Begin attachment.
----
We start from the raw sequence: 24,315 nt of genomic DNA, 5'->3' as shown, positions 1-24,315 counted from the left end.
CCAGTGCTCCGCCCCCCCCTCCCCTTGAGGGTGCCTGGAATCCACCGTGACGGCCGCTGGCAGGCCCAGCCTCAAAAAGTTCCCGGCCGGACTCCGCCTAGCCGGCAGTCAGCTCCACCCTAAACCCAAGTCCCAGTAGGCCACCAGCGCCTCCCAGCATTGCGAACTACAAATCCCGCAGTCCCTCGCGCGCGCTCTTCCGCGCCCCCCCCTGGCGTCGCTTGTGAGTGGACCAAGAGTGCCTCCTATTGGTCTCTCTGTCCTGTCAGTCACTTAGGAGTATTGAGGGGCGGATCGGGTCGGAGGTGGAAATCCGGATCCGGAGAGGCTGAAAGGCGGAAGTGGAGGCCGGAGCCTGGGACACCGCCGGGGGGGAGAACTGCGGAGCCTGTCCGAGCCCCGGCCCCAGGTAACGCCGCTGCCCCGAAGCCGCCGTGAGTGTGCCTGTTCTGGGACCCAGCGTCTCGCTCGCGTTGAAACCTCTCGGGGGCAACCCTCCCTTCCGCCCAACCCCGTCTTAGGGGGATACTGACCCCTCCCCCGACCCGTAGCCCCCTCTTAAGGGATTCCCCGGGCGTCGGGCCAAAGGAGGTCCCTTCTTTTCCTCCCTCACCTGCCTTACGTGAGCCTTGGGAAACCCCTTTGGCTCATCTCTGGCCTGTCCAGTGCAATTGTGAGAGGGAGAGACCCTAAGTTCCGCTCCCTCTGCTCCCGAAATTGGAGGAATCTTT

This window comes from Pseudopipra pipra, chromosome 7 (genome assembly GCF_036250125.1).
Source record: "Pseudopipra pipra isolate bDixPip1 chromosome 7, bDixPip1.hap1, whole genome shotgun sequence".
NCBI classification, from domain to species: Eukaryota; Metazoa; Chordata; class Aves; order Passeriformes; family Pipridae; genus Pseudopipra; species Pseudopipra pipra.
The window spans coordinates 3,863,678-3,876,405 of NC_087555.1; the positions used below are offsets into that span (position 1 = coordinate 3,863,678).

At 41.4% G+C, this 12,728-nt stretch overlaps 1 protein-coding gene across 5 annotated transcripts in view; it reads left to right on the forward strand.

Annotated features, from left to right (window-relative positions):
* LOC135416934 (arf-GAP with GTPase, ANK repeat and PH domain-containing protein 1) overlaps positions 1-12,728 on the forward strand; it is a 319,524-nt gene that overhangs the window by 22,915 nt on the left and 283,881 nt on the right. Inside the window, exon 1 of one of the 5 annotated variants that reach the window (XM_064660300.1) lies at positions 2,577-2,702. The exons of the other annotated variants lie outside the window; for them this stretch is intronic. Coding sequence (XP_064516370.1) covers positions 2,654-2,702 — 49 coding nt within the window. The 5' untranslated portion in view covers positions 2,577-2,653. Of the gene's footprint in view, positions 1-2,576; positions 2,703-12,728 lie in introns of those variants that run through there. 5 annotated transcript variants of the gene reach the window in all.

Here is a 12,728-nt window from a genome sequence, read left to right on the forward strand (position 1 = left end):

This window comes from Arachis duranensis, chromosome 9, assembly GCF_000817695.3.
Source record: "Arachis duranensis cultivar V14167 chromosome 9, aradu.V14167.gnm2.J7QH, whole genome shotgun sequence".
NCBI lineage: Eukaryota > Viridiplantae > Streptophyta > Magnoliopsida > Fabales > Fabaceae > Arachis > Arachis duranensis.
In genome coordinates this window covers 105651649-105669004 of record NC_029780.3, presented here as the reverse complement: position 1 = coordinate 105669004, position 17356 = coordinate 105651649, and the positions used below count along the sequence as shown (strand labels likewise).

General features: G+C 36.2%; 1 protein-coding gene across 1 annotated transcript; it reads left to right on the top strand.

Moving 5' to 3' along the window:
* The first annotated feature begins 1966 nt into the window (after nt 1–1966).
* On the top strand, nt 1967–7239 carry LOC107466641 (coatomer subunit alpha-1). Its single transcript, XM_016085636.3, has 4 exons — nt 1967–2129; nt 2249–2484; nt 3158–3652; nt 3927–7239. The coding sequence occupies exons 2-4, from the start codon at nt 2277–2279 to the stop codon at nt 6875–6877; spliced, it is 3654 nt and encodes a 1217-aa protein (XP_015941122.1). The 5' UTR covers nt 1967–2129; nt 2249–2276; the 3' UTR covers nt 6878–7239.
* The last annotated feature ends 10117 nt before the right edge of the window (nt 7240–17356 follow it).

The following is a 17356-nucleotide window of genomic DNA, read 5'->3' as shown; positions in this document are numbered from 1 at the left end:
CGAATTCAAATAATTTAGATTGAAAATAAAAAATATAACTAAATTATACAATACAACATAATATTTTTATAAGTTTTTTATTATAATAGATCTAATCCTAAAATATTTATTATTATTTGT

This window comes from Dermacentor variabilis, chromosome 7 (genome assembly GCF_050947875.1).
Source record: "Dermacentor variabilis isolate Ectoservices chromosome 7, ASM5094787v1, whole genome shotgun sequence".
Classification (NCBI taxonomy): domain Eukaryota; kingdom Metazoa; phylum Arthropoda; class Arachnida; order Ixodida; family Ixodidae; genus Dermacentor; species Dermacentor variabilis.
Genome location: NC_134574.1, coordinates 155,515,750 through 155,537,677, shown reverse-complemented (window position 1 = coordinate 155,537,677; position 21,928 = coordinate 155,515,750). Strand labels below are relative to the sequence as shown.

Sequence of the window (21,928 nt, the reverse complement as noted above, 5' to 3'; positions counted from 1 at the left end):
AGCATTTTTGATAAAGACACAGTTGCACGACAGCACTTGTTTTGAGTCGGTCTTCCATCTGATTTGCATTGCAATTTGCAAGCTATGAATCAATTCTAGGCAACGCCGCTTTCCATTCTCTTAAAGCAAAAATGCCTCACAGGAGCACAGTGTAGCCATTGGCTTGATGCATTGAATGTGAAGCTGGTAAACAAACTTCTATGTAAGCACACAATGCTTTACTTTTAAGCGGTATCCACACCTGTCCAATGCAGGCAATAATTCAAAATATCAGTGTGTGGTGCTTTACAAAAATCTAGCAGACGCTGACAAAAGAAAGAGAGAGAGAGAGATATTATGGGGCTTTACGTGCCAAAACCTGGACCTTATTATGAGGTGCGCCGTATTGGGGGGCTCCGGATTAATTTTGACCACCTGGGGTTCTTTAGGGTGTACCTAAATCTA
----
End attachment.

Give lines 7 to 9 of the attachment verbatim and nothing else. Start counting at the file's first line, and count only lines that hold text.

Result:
At 41.4% G+C, this 12,728-nt stretch overlaps 1 protein-coding gene across 5 annotated transcripts in view; it reads left to right on the forward strand.

Annotated features, from left to right (window-relative positions):
* LOC135416934 (arf-GAP with GTPase, ANK repeat and PH domain-containing protein 1) overlaps positions 1-12,728 on the forward strand; it is a 319,524-nt gene that overhangs the window by 22,915 nt on the left and 283,881 nt on the right. Inside the window, exon 1 of one of the 5 annotated variants that reach the window (XM_064660300.1) lies at positions 2,577-2,702. The exons of the other annotated variants lie outside the window; for them this stretch is intronic. Coding sequence (XP_064516370.1) covers positions 2,654-2,702 — 49 coding nt within the window. The 5' untranslated portion in view covers positions 2,577-2,653. Of the gene's footprint in view, positions 1-2,576; positions 2,703-12,728 lie in introns of those variants that run through there. 5 annotated transcript variants of the gene reach the window in all.